I arrived in Bago, the former capital of Burma, during a daily trip by taxi from Yangon. I expected to find out in Bago ancient ruins, but nothing was so far from reality and made me think a lot of Burmese and their attitude, the way to restore and repaint all the religious structures and statues. It does not matter if an ancient statue of Buddha is more than 1000 years old, it must be white and clean, it’s a matter of respect.
So, beside the chaotic intersection of two main roads and the bustling market town, it was very interesting to wander through temples thousands of years old, yet shiny and covered with fresh paint.
Photo gallery: Bago the old
According to legend, two princesses founded in 573 Bago. It was written in the chronicles that eight years after his enlightenment, Buddha and his disciples arrived in the countries of Southeast Asia.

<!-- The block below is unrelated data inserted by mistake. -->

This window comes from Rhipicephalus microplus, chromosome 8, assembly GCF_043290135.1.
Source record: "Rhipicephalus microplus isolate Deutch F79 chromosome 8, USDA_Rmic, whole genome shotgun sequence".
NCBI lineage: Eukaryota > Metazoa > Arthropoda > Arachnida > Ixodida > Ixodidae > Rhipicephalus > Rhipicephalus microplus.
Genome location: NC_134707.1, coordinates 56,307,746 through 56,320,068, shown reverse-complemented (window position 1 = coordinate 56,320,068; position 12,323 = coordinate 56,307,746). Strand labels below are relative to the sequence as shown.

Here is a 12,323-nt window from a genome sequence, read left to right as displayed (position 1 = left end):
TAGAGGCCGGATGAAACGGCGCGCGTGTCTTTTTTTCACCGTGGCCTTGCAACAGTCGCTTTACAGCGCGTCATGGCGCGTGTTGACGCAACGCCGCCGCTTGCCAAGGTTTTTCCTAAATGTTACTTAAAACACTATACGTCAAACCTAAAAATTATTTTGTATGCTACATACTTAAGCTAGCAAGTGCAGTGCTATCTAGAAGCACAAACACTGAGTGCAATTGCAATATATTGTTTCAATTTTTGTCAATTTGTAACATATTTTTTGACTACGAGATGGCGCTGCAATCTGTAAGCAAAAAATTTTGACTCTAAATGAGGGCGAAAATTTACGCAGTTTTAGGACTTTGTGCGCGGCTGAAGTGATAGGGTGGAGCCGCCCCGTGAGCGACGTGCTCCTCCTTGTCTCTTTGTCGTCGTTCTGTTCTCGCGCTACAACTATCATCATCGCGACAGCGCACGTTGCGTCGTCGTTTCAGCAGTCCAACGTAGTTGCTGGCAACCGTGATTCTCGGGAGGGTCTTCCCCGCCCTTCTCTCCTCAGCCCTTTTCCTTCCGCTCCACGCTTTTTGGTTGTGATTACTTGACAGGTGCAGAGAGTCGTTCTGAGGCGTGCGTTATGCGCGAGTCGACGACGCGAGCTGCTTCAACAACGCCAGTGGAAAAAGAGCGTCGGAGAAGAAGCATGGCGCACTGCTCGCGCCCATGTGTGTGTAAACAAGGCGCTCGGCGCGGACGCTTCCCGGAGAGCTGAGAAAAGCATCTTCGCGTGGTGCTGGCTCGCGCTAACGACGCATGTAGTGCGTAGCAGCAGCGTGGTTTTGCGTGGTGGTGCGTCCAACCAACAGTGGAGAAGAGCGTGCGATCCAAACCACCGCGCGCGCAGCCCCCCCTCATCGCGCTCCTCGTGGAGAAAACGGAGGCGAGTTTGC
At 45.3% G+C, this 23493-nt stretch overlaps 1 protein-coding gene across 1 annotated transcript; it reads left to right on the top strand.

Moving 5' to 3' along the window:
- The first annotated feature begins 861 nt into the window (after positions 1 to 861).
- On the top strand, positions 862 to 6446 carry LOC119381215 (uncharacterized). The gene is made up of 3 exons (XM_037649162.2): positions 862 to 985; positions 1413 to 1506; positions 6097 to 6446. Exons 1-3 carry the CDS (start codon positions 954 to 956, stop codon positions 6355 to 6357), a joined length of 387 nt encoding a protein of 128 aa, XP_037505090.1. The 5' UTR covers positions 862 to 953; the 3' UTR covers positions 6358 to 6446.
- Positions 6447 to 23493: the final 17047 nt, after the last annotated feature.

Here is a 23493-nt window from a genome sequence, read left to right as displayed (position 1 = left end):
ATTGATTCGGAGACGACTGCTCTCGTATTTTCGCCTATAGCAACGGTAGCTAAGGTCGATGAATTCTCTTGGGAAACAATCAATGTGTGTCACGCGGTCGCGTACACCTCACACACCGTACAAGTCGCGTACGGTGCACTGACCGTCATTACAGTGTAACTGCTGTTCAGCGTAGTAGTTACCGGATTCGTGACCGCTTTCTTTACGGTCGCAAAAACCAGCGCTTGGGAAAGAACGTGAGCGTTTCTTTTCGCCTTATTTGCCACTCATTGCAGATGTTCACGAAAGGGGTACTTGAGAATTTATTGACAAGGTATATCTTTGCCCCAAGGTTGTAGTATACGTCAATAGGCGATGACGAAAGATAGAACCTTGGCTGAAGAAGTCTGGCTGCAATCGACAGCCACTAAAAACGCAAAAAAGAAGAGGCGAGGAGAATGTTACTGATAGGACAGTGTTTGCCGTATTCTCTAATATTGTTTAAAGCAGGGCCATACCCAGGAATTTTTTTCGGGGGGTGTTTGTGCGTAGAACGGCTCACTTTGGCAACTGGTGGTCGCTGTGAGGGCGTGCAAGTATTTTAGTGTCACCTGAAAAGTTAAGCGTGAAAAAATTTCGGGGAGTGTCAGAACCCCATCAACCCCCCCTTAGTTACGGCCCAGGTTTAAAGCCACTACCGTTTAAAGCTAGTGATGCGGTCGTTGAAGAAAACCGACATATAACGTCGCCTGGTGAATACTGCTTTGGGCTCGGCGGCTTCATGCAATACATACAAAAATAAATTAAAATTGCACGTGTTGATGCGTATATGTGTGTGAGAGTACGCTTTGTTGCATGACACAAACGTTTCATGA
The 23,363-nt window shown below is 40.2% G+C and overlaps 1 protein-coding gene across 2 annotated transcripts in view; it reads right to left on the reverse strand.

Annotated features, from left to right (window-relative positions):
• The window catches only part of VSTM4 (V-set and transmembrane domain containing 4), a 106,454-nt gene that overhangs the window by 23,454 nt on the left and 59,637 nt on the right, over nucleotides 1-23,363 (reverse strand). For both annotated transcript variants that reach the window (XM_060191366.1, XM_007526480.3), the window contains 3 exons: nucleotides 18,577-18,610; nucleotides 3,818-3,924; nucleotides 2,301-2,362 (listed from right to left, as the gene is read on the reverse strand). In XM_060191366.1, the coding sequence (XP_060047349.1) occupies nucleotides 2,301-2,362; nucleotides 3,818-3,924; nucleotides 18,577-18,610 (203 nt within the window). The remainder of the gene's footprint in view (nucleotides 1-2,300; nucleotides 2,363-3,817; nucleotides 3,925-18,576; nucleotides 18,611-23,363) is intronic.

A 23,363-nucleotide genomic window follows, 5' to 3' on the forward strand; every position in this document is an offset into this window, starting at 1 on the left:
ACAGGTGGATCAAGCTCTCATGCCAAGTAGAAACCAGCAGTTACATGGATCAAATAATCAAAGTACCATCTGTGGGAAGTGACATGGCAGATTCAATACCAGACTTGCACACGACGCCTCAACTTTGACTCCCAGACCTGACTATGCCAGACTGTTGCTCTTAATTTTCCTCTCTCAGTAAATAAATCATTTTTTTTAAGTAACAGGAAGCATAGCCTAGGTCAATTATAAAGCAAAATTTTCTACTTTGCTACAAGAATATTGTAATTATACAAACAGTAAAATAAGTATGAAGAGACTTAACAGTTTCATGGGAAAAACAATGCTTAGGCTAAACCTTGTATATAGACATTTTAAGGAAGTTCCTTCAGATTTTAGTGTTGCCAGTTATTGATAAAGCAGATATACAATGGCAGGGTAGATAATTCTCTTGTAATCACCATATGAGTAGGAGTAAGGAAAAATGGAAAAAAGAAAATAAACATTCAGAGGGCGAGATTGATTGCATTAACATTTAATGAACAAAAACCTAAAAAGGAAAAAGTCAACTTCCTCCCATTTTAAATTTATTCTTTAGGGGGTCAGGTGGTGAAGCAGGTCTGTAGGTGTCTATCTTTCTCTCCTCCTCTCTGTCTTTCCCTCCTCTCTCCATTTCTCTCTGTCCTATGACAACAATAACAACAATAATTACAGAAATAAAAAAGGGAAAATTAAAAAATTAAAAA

During his return trip across the Gulf of Martaban during the low tide, he saw a miracle: two gold sheldrake the female over the male.
After the miracle of the Buddha predicted to his disciples that one day this place would have been a country where his doctrine would have prospered.
Beyond this started the common saying that women of Bago dominate men, so be careful to marry a woman of Bago.
Apart from the legend, the first mention in the history of this city is the Arab geographer Ibn Khudadhbin in 850.
At that time the capital of the Mon people was in Thaton, but the area came under the rule of the Burmese from Bagan in 1056.
After the collapse of Myanmar former Burma, Bagan, because of the Mongols in 1287, the Mon regained their independence. Bago became a center of commerce and Theravada Buddhism.
The area came back under the control of Burmese in 1539, when they made Bago the royal capital (1539-1599) and again in 1613-1634 when it was often used as a base for repeated invasions of Siam.
Being an important port city was often visited by Europeans, who have commented on his magnificence.
The Burmese capital was moved to Ava in 1634. Bago was rebuilt by King Bodawpaya (1782-1819) but the river had shifted already cutting off the city from the sea. Bago has never regained its former importance.